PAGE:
Massachusetts Immigration Reform Advocates Excited for Obama's Speech

There's an estimated 150,000 undocumented immigrants in the Bay State

It's estimated that about 150,000 Massachusetts undocumented immigrants could be free from the risk of deportation based on what President Obama is expected to say in his address Thursday night.

They of course are celebrating this executive action, but many Republicans are furious that the president is doing something he has repeatedly said he would not do.

"The reason I'm here in this country is because I want a better future for my family," Zoila Lopez said.

Lopez, a self-described illegal immigrant, celebrated an early Thanksgiving with hundreds of other immigrants at a State House luncheon, hours before President Obama was scheduled to give a nationally televised address. Using his executive powers, Obama is expected to announce measures that could spare as many as 5 million people from deportation and provide many with work permits.

"I believe it will help me a lot because I'm going to be able to have a better job, with my papers, and that also I'm going to have a license to drive," Lopez said.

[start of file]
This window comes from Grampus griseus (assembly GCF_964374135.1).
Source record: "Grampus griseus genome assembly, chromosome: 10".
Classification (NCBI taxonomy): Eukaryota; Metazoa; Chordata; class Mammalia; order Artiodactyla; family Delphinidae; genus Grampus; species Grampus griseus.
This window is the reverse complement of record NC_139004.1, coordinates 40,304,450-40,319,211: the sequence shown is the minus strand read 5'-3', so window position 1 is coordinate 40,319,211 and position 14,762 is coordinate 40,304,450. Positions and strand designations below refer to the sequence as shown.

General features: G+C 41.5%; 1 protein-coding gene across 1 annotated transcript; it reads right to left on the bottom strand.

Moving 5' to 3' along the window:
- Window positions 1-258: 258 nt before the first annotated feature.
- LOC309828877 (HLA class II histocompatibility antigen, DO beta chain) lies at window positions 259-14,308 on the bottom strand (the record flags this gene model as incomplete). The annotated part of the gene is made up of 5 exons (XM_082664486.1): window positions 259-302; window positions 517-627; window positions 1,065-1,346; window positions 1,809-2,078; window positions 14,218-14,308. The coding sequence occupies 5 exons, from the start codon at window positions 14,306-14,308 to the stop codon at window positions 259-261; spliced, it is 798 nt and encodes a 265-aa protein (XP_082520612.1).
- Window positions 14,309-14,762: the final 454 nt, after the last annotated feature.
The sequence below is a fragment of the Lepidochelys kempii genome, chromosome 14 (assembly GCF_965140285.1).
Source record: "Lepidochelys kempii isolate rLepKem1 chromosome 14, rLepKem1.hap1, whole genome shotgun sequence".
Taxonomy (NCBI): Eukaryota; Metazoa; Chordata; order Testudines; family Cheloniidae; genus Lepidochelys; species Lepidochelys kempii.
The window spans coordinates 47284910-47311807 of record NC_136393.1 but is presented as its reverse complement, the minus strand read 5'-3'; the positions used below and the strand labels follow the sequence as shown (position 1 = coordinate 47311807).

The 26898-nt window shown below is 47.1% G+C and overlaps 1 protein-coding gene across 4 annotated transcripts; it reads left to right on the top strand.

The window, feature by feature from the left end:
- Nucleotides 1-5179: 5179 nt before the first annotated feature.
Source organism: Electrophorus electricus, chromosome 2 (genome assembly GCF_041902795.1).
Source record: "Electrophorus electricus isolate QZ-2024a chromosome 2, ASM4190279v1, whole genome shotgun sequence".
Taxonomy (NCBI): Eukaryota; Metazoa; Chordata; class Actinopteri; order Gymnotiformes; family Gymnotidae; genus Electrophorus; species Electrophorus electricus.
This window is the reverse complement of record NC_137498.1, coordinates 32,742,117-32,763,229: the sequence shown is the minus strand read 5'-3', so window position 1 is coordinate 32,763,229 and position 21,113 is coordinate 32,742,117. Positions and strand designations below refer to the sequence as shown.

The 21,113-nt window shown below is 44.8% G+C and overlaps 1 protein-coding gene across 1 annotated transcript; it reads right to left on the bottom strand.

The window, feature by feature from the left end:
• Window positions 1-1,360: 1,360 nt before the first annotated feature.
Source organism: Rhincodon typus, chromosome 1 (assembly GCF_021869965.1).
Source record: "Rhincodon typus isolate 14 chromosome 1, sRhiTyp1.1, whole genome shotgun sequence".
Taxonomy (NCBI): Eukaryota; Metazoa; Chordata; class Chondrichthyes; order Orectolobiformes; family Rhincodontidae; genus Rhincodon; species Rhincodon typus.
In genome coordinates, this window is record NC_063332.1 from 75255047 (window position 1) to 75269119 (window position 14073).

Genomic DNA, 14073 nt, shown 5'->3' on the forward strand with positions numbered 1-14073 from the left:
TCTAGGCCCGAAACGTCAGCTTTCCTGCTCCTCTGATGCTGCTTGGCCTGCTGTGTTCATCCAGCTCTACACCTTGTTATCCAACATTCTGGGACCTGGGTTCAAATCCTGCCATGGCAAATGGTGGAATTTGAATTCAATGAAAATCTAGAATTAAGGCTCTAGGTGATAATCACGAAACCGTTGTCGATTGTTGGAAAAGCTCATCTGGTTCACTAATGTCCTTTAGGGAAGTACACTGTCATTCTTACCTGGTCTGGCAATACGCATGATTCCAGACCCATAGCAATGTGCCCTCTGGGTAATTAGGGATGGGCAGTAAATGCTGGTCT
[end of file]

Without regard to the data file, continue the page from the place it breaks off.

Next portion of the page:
"We're very excited that the executive order is coming and there is a temporary fix of our outdated immigration system," Eva Millona, executive director of the Massachusetts Immigrant and Refugee Advocacy Coalition, said.

MIRA sponsored the Thursday luncheon at the State House.

Like many immigration reform advocates, Millona would prefer to see Congress pass a comprehensive reform bill, but the chances of that could be further jeapordized in a new Republican Congress, with many Republican lawmakers furious that Obama acted unilaterally.

"The president himself has already said that he does not have the constitutional authority to do this. I'm not surprised at anything the president says because I think he has absolutely no credibility at this point,"

To prevent undocumented immigrants from getting drivers licenses or public benefits with their new work visas, Republican state Rep. Shauna O'Connell said she is going to file legislation requiring multiple forms of identification.

"This is a desperate attempt by the Democrats in Washington when they know that they lost the recent election to ram through another policy that the public, that the people have said that they don't want," she said.

Attorney General-elect Maura Healey said she will "embrace" any immigration reforms ordered by the president.

"We haven't seen action and the crisis continues to grow for families and or communities actually, real strain on law enforcement in the face of inaction," she said. 

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